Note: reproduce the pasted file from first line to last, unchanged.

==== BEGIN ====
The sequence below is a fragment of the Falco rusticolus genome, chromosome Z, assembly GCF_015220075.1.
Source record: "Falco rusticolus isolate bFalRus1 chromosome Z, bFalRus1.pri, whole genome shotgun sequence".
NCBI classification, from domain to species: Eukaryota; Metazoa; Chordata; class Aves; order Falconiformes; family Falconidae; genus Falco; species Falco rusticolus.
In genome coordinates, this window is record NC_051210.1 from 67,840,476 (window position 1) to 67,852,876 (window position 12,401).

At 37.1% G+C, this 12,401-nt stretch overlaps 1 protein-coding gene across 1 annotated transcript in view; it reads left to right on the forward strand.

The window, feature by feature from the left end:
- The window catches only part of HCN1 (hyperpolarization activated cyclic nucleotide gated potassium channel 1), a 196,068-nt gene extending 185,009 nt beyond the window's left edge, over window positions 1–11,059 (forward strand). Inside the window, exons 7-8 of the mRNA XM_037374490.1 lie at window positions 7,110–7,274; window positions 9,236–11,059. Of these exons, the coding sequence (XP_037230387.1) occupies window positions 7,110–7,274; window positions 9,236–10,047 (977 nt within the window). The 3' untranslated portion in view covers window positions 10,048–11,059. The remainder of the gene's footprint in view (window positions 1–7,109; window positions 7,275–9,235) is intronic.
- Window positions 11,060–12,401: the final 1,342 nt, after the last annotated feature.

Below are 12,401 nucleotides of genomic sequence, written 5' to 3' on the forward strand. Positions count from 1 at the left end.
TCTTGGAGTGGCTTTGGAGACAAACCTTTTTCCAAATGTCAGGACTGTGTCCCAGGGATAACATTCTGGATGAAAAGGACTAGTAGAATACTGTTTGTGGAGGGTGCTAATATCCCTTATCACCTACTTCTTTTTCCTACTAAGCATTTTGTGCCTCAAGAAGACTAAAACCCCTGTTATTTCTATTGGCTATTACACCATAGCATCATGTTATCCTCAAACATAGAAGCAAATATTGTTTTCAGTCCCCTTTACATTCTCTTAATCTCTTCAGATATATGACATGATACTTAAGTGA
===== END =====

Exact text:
The sequence below is a fragment of the Falco rusticolus genome, chromosome Z, assembly GCF_015220075.1.
Source record: "Falco rusticolus isolate bFalRus1 chromosome Z, bFalRus1.pri, whole genome shotgun sequence".
NCBI classification, from domain to species: Eukaryota; Metazoa; Chordata; class Aves; order Falconiformes; family Falconidae; genus Falco; species Falco rusticolus.
In genome coordinates, this window is record NC_051210.1 from 67,840,476 (window position 1) to 67,852,876 (window position 12,401).

At 37.1% G+C, this 12,401-nt stretch overlaps 1 protein-coding gene across 1 annotated transcript in view; it reads left to right on the forward strand.

The window, feature by feature from the left end:
- The window catches only part of HCN1 (hyperpolarization activated cyclic nucleotide gated potassium channel 1), a 196,068-nt gene extending 185,009 nt beyond the window's left edge, over window positions 1–11,059 (forward strand). Inside the window, exons 7-8 of the mRNA XM_037374490.1 lie at window positions 7,110–7,274; window positions 9,236–11,059. Of these exons, the coding sequence (XP_037230387.1) occupies window positions 7,110–7,274; window positions 9,236–10,047 (977 nt within the window). The 3' untranslated portion in view covers window positions 10,048–11,059. The remainder of the gene's footprint in view (window positions 1–7,109; window positions 7,275–9,235) is intronic.
- Window positions 11,060–12,401: the final 1,342 nt, after the last annotated feature.

Below are 12,401 nucleotides of genomic sequence, written 5' to 3' on the forward strand. Positions count from 1 at the left end.
TCTTGGAGTGGCTTTGGAGACAAACCTTTTTCCAAATGTCAGGACTGTGTCCCAGGGATAACATTCTGGATGAAAAGGACTAGTAGAATACTGTTTGTGGAGGGTGCTAATATCCCTTATCACCTACTTCTTTTTCCTACTAAGCATTTTGTGCCTCAAGAAGACTAAAACCCCTGTTATTTCTATTGGCTATTACACCATAGCATCATGTTATCCTCAAACATAGAAGCAAATATTGTTTTCAGTCCCCTTTACATTCTCTTAATCTCTTCAGATATATGACATGATACTTAAGTGA